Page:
“Joseph Irwin Miller fascinates me. Here is an individual who single-handedly shaped the architectural landscape of his entire hometown of Columbus, Indiana to fit his aesthetic interests. He had the resources to commission world-renowned architects to design not only his home but an abundance of public buildings. To date there have been over 70 significant buildings constructed in a town with a population of only 44,000.
With family only 40 miles away in Indianapolis, a visit to the Miller House has been high on my list since it was opened to the public in 2011 (The Miller family donated the home and gardens to the Indianapolis Museum of Art in 2009). Although the house has been photographed many times over the years (including by two of the greatest modernist photographers, Ezra Stoller and Balthazar Korab), I was excited to capture it through my own lens. My challenge was to capture unique views that I haven’t seen before. Luckily the home has many wonderful views! Designed by architect Eero Saarinen, with interiors by Alexander Girard and wonderful gardens by Dan Kiley, the home is an exceptional showcase of Mid-Century masters.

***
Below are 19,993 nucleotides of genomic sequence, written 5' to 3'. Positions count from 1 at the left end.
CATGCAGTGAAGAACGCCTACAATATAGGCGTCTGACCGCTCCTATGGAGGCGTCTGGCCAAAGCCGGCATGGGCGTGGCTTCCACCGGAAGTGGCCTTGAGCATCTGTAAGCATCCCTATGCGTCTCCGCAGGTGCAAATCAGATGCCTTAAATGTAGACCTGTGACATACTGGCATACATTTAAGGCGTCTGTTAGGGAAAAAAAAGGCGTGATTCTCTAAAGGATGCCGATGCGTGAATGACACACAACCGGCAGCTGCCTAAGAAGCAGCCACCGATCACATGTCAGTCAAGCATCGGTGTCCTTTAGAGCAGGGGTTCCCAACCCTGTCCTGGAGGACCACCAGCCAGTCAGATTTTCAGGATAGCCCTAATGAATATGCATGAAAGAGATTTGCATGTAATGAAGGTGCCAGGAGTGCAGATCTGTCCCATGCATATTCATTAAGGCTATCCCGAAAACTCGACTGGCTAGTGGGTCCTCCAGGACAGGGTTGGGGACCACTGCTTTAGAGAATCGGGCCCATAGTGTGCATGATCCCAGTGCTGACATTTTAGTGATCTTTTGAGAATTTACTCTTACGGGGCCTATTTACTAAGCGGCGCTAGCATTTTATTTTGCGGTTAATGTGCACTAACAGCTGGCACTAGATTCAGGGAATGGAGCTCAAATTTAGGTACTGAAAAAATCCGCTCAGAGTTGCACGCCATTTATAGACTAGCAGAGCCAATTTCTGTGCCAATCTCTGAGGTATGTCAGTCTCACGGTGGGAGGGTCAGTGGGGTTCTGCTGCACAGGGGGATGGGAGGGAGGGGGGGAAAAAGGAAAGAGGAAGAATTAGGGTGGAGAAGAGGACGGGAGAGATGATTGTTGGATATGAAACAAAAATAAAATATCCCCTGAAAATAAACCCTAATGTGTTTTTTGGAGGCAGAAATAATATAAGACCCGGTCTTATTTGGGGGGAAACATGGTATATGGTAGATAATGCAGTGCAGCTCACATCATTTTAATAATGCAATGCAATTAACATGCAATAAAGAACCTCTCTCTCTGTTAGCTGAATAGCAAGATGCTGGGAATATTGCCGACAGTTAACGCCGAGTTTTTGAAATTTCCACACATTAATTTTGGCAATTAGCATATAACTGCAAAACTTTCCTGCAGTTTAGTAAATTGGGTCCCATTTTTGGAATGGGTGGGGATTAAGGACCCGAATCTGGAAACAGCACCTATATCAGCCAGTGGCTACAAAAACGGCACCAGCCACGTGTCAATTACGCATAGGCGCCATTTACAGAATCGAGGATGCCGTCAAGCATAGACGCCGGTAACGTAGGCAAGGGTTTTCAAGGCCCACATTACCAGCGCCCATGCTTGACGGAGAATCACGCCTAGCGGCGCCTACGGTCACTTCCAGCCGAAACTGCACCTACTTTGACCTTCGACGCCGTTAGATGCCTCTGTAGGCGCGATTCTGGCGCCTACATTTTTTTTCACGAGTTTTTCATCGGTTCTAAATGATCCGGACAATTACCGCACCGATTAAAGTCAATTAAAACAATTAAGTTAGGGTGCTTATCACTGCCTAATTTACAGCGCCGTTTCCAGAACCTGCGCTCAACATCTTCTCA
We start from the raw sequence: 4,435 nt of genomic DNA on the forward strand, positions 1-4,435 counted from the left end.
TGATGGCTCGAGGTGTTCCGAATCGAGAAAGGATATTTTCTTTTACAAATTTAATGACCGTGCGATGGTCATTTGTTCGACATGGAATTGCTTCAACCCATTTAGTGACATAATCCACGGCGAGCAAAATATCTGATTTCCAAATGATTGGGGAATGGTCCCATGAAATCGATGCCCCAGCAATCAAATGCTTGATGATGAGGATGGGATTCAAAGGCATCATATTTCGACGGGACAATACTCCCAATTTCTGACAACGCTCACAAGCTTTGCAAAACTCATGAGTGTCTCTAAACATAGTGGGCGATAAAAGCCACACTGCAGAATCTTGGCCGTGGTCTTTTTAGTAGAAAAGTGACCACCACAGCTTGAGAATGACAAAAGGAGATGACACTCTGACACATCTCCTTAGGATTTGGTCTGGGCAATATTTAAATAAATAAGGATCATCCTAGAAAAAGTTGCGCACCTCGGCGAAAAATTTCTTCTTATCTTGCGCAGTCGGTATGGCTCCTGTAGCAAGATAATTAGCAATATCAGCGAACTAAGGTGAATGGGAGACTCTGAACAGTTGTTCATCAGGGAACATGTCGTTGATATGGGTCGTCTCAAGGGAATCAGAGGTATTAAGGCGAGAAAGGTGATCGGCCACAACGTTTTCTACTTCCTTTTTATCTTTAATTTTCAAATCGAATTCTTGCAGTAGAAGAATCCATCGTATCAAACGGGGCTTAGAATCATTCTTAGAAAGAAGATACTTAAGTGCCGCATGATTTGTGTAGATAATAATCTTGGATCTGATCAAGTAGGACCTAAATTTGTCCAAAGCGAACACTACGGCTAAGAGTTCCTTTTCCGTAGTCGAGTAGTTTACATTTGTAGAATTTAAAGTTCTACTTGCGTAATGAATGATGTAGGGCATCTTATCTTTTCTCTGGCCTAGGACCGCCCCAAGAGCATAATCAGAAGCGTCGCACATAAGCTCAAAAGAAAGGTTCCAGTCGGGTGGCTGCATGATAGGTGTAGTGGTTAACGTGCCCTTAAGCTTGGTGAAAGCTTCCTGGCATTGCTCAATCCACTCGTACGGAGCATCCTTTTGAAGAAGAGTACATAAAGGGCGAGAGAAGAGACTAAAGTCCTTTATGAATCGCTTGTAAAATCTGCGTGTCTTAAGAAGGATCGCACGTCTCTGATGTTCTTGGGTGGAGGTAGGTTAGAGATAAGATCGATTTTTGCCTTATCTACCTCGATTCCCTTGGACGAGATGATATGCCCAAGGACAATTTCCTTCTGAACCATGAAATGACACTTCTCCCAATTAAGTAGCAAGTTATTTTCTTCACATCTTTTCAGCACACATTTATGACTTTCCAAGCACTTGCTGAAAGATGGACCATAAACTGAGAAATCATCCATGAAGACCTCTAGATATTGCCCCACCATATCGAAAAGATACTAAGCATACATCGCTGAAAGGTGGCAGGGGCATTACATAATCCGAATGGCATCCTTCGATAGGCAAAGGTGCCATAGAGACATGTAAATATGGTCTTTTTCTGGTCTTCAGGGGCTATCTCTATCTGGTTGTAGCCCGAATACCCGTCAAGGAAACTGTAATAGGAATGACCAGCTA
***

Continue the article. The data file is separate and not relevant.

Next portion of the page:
For this photo essay I also had the opportunity to take a journey into the other places where Mr. Miller spent his days: his office (which hasn’t been photographed since a 1962 article in Progressive Architecture), the bank where he was chairman (it was the first glass-walled, open plan bank in the country) and his church (the last building built by architect Eero Saarinen). It was a very rewarding experience and I left with a greater appreciation of just how important good design is in our daily lives and how one person can have a dynamic influence on the built environment.”
– David Lauer